AbstractsEducation Research & Administration

Learning for Survival, Resilience, Well-being and Continuance: An Epistemology and Pedagogy for Environmental Education/Education for Sustainability informed by Māori Culture

by David John McKay

Institution: University of Otago
Year: 0
Keywords: Environmental education; education for sustainability; holistic framework; indigeneity; cultural values; learning as part of the environment; meaningful curriculum; learning for life; life-skills; action competence; conservation ethic; community resilience; community well-being; transitional process; paradigm shift; environmental
Record ID: 1306435
Full text PDF: http://hdl.handle.net/10523/4947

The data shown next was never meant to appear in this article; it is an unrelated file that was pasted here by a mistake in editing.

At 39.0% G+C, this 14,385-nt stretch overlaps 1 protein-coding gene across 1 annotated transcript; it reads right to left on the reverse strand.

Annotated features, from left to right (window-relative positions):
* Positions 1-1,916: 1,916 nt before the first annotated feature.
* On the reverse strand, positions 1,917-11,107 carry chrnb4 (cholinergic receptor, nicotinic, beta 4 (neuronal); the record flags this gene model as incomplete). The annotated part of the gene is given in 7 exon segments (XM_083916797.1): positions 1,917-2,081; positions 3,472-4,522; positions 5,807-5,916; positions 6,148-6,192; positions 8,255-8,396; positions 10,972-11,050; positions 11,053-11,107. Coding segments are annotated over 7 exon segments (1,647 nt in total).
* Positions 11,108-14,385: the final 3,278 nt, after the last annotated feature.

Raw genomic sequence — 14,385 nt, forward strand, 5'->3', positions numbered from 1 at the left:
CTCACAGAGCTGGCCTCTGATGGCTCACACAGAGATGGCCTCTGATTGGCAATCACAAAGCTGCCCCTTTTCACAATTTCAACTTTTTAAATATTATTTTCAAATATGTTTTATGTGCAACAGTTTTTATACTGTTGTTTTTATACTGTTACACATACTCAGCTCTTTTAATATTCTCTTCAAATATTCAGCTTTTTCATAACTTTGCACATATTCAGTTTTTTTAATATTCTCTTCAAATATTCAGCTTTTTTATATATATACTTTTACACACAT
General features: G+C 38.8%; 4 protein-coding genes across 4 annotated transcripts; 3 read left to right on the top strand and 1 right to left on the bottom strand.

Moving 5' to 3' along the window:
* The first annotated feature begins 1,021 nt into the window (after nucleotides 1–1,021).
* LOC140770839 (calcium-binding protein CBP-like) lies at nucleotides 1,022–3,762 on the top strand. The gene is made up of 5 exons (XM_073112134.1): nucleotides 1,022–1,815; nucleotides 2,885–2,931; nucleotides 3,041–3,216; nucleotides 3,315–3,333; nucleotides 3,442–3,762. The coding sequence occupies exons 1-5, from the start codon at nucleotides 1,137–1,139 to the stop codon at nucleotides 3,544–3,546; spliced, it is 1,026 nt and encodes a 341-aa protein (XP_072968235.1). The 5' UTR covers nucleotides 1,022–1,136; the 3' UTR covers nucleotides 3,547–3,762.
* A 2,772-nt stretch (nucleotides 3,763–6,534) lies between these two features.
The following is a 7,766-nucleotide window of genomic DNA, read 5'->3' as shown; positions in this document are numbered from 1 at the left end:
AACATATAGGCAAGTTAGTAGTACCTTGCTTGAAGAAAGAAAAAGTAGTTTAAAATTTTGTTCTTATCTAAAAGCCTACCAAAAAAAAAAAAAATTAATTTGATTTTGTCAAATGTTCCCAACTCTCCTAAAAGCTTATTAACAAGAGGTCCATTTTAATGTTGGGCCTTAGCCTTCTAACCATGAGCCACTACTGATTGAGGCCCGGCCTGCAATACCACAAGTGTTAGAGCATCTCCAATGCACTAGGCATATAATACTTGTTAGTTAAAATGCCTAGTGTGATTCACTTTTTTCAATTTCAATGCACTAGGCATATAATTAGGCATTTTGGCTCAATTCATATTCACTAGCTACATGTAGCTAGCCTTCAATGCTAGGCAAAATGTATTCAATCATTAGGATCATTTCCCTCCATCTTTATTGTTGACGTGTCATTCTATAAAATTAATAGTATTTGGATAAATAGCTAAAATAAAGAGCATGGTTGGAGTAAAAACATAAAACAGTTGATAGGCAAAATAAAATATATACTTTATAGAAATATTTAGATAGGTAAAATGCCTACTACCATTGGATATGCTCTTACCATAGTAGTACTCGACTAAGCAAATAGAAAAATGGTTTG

The literature suggests that philosophies, worldviews and approaches of indigenous cultures may be key to an urgent shift in paradigm towards holistic ethics, attitudes, values and behaviours essential for an ecologically sustainable future, if not humanity’s survival. This thesis presents an empirical study engaging a grounded theory methodology (Glaser & Strauss, 1967) that investigated how ‘environmental education’ (EE) or ‘education for sustainability’ (EfS) or its equivalent, is conceptualised, understood and practiced within Māori culture. This research sought to identify ways in which understandings and approaches informed by Māori culture might help address epistemological and pedagogical gaps in mainstream EE and/or EfS. Sixteen questions were posed during face-to-face (kanohi ki te kanohi) interviews with 14 tāngata whenua (people of the land) participants, 7 male and 7 female, representative of hapu and iwi throughout Aotearoa-New Zealand. The findings of this research indicate that the ultimate goals of Western perspectives of EE/EfS underpin Māori cultural perspectives of learning, attitudes, values and behaviours. An intrinsic, holistic epistemology and pedagogy for EE/EfS informed by Māori culture has emerged in the context of Aotearoa-New Zealand, which addresses key epistemological and pedagogical gaps identified in mainstream Western EE/EfS literature. The epistemology for EE/EfS informed by Māori culture that has emerged from this research and is presented in this thesis is fundamentally different from mainstream Western models. Rather than EE/EfS ‘in’, ‘about’ and/or ‘for’ the environment, all living and learning informed by Māori culture is understood to occur ‘as’ or ‘as part of the environment’. Pedagogy arising from this epistemology informed by Māori culture includes a clear, engaging and relevant (Sauvé, 1999) purpose for holistic education and learning that is focused upon equipping individuals and communities with knowledge, values and skills for life: for survival, resilience, well-being, and continuance. The key objectives for learning are individual and community well-being and resilience. A flexible curriculum informed by Māori cultural values, as articulated by participants in this research, arises from a base or framework of core life-skills embodying EE/EfS. Synergies are identified with the National Curriculum (Ministry of Education, 2007a), Action Competence theory (Jensen & Schnack, 1997), and the Enviroschools Programme (Enviroschools, 2013), with potential. A conceptual model illustrating the epistemology and pedagogical framework is presented and explained. The nature, purpose and objectives of the emergent epistemology and pedagogy embody community resilience. Further it has been found that meaningful integration of principles and values informed by Māori culture in EE/EfS guidelines and policy (e.g. Eames and Chapman, 2008) is not workable so long as such guidelines and policy are founded upon mainstream Western perspectives and assumptions. This research…